New Zealand has long been a critic of the veto power of the five permanent members of the UN Security Council – depicting it as a fundamental obstacle to the enforcement of the provisions of the UN Charter. A little reflection, however, makes it perfectly clear why the veto power has always been critical to the maintenance of international peace and stability.
What possible reason for retaining their membership of the United Nations would the great powers have if it was possible for a majority of the five permanent members to “gang-up” on the rest? It is the veto that keeps the planet’s most dangerous nations seated around the multilateral table. If the UN Security Council had possessed the power to impose sanctions on the Bush Administration for its unlawful invasion of Iraq, would the USA still be a member of the UN? Of course not.
The problem which now confronts the world is that the preponderant economic and military power of the United States has persuaded its leaders to evade the limitations associated with the veto by imposing swingeing economic sanctions upon its enemies without Security Council authorisation. It masks this dangerous unilateralism by pressuring those states under its sway (which includes most of the world’s nations) into joining its sanctions regimes. Any reluctance on the part of US “allies” to participate in these brazen acts of economic coercion is overcome by threatening to extend the sanctions to any entity deemed guilty of ignoring them.
In a more rational world, the very fact one of the five nuclear-armed permanent members is contemplating exercising its veto would be enough to convince the other four that a full-scale diplomatic effort is required to identify the most fruitful options for easing the tension. Tragically, the most malign legacy of the Cold War, which froze international relations for forty years, is the way in which its “Free World” allies have opted to remain passengers on the United States’ war chariot, and how many of its erstwhile Warsaw Pact enemies have sought its protection from their former Russian suzerain.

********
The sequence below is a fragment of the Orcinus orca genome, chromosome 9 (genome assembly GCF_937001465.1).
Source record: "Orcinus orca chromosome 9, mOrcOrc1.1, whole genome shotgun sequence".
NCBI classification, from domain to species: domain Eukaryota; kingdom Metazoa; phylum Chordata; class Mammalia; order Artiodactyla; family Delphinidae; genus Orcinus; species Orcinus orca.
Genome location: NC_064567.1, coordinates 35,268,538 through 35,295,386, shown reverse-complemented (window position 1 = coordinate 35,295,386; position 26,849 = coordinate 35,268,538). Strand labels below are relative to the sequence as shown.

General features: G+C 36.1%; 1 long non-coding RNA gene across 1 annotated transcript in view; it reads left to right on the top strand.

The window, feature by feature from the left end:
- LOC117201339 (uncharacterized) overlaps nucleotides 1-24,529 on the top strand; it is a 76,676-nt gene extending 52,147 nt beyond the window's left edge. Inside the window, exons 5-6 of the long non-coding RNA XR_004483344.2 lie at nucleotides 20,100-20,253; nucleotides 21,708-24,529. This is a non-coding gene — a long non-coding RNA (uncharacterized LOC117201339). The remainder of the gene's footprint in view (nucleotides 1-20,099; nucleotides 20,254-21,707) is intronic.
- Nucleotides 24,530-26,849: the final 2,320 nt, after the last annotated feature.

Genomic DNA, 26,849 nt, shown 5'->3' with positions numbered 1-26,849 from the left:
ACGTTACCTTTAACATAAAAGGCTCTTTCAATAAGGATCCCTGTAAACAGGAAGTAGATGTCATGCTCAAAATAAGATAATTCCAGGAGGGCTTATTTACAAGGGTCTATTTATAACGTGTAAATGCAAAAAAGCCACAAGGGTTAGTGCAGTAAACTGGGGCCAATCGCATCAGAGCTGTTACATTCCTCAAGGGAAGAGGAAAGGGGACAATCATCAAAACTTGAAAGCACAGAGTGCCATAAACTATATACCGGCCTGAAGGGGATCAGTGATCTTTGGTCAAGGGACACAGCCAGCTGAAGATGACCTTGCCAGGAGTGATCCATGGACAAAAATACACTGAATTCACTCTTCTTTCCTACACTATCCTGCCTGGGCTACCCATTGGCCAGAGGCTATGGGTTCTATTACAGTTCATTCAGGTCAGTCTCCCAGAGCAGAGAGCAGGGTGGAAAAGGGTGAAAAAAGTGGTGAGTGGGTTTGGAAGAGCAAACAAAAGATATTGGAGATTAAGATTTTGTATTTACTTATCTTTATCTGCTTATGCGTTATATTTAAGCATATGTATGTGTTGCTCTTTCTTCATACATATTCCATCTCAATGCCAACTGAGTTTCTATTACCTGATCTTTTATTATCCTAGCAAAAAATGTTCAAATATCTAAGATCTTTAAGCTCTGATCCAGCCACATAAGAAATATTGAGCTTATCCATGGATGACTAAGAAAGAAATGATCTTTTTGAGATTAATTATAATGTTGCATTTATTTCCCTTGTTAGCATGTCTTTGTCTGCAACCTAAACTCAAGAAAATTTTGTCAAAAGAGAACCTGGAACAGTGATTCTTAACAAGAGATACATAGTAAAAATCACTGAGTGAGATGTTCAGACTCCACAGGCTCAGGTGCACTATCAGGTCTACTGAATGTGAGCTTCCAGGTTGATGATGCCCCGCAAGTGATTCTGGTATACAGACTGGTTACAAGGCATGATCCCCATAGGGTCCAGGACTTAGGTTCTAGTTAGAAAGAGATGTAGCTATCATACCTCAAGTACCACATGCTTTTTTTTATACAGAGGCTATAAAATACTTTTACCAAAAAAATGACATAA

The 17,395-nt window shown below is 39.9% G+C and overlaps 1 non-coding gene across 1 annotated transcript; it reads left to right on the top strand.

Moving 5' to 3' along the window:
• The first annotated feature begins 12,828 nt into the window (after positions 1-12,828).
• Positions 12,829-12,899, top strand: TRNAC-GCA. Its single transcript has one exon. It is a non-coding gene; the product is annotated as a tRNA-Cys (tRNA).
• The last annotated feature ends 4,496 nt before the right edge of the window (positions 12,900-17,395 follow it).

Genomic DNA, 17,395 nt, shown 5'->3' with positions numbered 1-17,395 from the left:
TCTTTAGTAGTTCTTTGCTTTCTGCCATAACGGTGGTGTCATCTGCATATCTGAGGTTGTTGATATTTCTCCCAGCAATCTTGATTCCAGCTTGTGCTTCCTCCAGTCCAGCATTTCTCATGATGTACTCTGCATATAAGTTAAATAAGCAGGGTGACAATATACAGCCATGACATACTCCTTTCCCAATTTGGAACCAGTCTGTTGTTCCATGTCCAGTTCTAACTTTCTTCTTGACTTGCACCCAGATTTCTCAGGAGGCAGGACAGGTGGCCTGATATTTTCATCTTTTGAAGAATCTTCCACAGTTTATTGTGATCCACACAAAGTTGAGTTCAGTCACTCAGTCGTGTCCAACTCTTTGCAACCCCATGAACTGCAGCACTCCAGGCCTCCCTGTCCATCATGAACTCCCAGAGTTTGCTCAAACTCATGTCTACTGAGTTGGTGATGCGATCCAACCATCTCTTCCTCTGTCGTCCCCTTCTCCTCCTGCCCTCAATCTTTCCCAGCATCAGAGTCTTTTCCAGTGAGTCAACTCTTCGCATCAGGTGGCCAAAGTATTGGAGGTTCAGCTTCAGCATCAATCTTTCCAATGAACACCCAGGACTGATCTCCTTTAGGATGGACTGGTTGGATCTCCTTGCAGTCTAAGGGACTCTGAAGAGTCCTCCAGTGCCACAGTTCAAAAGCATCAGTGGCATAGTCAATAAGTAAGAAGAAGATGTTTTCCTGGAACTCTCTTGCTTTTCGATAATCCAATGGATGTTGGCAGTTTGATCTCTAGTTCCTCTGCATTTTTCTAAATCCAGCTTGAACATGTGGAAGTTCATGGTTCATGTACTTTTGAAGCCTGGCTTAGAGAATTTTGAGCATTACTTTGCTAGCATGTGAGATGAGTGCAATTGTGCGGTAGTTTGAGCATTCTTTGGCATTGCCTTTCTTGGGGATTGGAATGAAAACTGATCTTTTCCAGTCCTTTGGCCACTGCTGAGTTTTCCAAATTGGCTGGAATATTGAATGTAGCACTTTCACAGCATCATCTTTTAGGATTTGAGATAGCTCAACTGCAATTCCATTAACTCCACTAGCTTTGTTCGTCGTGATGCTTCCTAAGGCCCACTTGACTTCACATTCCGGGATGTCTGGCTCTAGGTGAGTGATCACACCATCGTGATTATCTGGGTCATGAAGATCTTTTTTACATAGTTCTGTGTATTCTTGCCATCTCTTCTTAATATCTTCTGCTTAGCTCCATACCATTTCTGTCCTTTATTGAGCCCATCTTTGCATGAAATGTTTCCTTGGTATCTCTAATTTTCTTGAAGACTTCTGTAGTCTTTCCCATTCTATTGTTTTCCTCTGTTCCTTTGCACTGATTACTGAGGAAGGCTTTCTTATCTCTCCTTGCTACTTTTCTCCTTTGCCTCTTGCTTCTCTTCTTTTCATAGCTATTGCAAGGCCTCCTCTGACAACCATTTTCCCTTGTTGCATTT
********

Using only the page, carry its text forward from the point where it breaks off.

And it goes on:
That Russia would eventually demand to know why sauce for the American goose was not also sauce for the Russian gander was inevitable. If the Americans could determine that a nation thousands of miles from its shores, which had made no aggressive move in its direction, could nevertheless be invaded by a coalition led by two of the five permanent members of the Security Council – ostensibly to defend themselves – then Moscow was surely entitled to do the same to a nation located on its western border which had voiced its determination to throw in its lot with Russia’s Nato “enemies”.
That the answer: because two wrongs do not make a right; and that it is no more acceptable for Russian missiles to kill Ukrainian children than it was for American missiles to kill Iraqi children; should have been obvious to Vladimir Putin, is, unfortunately, no help at all. Because the chancelleries of the world looked the other way when the USA tore up the UN Charter in 2003, their powers of moral persuasion in 2022 are not as forceful as they should be.
Rather than replicating the McCarthyism of the Cold War, shouldn’t journalists from small nations like New Zealand be reminding the international community of its obligation to not only demand full accountability from those nations that commit crimes against humanity, but also from those that cause them?
This essay is exclusive to Bowalley Road.